For the nineteenth and twentieth century, the civil registration is the primary genealogical resource. All the births, marriages and deaths (BMD) were recorded. Usually, only using the civil registration you can compile a 'backbone' of a pedigree that goes back to the late 1700's.
The civil registration was introduced in the Netherlands during the French occupation. In 1794, the French emperor Napoleon invaded the Netherlands from the south.
As early as 1795, the civil registration was introduced in some southern parts of the Netherlands such as Limburg and Zeeuws-Vlaanderen. The rest of the Netherlands followed in 1811. Early records are maintained in French.
The primary reason for the civil registration was to know which boys to draft for the military conscription. The major events in a person's life (birth, marriage and death) were registered. The civil registration records can be found at both the provincial archives and the local archives.
Before the civil registration could start, everyone had to have a fixed family name. Most people in the Netherlands already had a surname but in some regions people still called themselves after their father (patronymics) or farm (farm names). See the Geography section for more information about surnames in each of the provinces.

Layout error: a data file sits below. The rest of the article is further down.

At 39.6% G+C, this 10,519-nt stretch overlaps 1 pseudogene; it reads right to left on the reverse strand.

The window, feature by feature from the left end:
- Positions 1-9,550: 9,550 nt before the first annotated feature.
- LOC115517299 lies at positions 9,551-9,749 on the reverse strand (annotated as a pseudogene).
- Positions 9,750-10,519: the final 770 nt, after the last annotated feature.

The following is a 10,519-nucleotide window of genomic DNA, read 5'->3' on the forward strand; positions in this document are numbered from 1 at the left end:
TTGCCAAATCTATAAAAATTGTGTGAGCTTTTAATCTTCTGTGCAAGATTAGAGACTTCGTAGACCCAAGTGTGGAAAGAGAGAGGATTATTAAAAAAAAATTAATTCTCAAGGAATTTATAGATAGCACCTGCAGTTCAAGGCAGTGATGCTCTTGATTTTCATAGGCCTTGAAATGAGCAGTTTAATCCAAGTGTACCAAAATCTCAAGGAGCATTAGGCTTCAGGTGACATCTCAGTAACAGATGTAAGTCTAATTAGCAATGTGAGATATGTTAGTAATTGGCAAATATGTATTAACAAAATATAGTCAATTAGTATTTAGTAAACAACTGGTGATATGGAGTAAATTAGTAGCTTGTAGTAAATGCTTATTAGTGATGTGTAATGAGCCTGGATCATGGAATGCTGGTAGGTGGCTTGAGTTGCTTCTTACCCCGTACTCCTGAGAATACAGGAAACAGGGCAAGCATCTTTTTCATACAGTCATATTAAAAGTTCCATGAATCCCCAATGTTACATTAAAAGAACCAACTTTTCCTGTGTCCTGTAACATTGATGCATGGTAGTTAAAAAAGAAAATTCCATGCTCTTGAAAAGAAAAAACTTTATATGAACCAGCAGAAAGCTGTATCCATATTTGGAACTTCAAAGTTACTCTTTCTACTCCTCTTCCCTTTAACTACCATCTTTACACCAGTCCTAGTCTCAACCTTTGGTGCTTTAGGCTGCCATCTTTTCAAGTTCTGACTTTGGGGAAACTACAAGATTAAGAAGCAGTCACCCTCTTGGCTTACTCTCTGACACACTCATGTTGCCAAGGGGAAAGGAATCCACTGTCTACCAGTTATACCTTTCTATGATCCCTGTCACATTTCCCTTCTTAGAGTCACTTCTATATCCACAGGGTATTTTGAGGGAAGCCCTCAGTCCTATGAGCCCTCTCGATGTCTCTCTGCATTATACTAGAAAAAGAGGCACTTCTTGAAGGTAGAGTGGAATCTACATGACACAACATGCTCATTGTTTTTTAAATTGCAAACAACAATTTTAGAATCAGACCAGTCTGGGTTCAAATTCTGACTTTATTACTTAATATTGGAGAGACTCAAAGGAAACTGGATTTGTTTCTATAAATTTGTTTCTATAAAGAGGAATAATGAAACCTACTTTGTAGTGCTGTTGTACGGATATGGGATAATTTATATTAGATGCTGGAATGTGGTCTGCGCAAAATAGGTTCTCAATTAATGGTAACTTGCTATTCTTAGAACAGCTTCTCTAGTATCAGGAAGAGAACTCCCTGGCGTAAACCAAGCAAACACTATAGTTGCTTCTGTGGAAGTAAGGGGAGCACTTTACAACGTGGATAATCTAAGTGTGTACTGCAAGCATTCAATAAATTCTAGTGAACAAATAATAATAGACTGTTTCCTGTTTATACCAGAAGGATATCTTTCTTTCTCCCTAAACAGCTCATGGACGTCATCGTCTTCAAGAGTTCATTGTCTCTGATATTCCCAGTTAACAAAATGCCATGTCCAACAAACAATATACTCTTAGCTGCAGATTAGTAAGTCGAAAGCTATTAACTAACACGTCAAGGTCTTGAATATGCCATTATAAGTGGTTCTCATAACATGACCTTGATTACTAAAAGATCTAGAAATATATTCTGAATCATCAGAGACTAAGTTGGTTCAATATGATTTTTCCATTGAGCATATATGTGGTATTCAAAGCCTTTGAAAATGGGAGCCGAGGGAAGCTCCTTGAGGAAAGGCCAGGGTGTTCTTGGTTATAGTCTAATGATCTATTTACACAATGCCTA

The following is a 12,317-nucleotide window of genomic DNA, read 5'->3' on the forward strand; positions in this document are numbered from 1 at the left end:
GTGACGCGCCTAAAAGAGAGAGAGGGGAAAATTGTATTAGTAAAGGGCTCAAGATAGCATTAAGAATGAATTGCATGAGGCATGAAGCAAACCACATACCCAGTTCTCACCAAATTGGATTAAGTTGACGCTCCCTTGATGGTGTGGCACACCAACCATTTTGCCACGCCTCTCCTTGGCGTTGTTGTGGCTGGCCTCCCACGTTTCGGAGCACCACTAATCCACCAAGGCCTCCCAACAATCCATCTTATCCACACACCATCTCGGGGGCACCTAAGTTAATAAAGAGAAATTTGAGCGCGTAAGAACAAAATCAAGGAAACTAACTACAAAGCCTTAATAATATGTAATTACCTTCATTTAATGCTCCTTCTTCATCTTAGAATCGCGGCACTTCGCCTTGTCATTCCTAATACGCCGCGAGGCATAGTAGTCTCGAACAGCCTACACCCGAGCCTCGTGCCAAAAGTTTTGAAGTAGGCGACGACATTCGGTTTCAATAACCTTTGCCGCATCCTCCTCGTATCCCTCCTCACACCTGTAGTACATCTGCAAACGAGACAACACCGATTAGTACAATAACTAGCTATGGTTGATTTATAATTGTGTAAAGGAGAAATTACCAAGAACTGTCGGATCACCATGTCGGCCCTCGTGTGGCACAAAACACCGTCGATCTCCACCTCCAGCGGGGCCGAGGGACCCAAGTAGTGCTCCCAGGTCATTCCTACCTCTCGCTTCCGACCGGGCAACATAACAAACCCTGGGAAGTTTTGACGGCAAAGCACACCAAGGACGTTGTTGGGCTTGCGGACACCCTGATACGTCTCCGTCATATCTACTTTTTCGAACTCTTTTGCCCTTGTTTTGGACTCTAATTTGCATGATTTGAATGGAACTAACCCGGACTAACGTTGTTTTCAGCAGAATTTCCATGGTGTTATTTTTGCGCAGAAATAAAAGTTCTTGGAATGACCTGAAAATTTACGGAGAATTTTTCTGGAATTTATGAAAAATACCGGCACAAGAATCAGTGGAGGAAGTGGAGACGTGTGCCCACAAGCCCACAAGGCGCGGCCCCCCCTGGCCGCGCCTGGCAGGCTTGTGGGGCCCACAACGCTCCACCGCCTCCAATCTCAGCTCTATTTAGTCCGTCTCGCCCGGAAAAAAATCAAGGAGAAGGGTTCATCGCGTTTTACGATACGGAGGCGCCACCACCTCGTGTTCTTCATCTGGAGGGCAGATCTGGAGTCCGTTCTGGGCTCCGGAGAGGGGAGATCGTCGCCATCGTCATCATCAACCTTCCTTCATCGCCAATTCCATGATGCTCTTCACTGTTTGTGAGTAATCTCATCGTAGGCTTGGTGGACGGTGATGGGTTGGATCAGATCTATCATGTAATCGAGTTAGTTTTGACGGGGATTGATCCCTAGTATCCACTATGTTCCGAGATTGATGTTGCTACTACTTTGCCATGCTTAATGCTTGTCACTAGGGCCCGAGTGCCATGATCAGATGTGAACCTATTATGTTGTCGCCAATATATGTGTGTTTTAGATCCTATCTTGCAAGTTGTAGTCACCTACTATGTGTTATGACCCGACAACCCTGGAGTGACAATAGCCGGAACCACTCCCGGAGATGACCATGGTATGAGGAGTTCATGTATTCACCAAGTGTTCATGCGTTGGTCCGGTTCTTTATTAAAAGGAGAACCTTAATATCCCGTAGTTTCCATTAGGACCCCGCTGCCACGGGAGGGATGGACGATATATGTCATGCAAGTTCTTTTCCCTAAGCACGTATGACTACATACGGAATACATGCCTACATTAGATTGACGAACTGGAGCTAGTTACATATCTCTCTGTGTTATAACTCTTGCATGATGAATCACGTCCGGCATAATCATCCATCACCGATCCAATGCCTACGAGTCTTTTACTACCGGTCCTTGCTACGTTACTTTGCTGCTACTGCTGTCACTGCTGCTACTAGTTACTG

When the civil registration was introduced, "Registers van naamsaanneming" (registers of taking a name) were kept to record what name everyone took. Some municipalities only registered names of people that didn't previously have a surname, like Jews. Other municipalities registered the name of every inhabitant, including people who had used a surname for generations.
From then on, the births, marriages and deaths of all Dutch citizens were recorded in the civil registration. The church records, which had effectively served as a population registration up until that point, were taken to the state archives. That way, they were available as evidence of births/baptisms, marriages and deaths/burrials.
10 year indices
Starting in 1813, indices were created to disclose the information in the civil registration. Each index covers a period of 10 years. Hence the name, "tienjarentafel" or 10 year index.
For small towns, these indices are often only alphebetized by the first letter of the last name. Within that letter, the documents are arranged chronologically.
The index lists the people by name. For marriage certificates, be sure to check the bride's name as well as the groom's if you cannot find what you are looking for. A reading error is easy to make. When you find the name, it will either list the date of the record, or the year and the record number.
For birth and death records, the birth or death has to be recorded within 5 working days. This means the record date can be up to 7 days later than the actual date of birth or death. Never use the date from the index (which is the record date) but always check the original document to find out the correct date.